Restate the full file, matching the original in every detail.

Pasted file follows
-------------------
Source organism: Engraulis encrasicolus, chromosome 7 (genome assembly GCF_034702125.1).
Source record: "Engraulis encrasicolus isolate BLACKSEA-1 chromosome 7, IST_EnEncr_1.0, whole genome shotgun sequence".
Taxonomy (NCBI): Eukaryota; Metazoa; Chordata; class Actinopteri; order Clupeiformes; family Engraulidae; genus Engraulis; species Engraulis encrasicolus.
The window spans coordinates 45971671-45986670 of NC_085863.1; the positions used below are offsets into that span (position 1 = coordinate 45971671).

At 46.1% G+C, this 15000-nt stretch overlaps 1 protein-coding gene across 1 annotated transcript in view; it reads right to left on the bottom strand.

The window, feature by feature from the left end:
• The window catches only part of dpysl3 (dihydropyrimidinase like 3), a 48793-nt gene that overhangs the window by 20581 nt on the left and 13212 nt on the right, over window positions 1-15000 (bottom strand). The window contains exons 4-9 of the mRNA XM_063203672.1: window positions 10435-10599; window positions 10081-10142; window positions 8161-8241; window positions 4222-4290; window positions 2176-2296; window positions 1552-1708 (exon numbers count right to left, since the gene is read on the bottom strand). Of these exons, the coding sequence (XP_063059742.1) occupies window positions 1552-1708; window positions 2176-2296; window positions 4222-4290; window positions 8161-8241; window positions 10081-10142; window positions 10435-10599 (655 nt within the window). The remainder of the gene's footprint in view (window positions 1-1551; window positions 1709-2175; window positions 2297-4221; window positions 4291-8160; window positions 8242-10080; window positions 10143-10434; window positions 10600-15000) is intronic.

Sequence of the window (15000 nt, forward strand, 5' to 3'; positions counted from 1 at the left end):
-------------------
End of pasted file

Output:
Source organism: Engraulis encrasicolus, chromosome 7 (genome assembly GCF_034702125.1).
Source record: "Engraulis encrasicolus isolate BLACKSEA-1 chromosome 7, IST_EnEncr_1.0, whole genome shotgun sequence".
Taxonomy (NCBI): Eukaryota; Metazoa; Chordata; class Actinopteri; order Clupeiformes; family Engraulidae; genus Engraulis; species Engraulis encrasicolus.
The window spans coordinates 45971671-45986670 of NC_085863.1; the positions used below are offsets into that span (position 1 = coordinate 45971671).

At 46.1% G+C, this 15000-nt stretch overlaps 1 protein-coding gene across 1 annotated transcript in view; it reads right to left on the bottom strand.

The window, feature by feature from the left end:
• The window catches only part of dpysl3 (dihydropyrimidinase like 3), a 48793-nt gene that overhangs the window by 20581 nt on the left and 13212 nt on the right, over window positions 1-15000 (bottom strand). The window contains exons 4-9 of the mRNA XM_063203672.1: window positions 10435-10599; window positions 10081-10142; window positions 8161-8241; window positions 4222-4290; window positions 2176-2296; window positions 1552-1708 (exon numbers count right to left, since the gene is read on the bottom strand). Of these exons, the coding sequence (XP_063059742.1) occupies window positions 1552-1708; window positions 2176-2296; window positions 4222-4290; window positions 8161-8241; window positions 10081-10142; window positions 10435-10599 (655 nt within the window). The remainder of the gene's footprint in view (window positions 1-1551; window positions 1709-2175; window positions 2297-4221; window positions 4291-8160; window positions 8242-10080; window positions 10143-10434; window positions 10600-15000) is intronic.

Sequence of the window (15000 nt, forward strand, 5' to 3'; positions counted from 1 at the left end):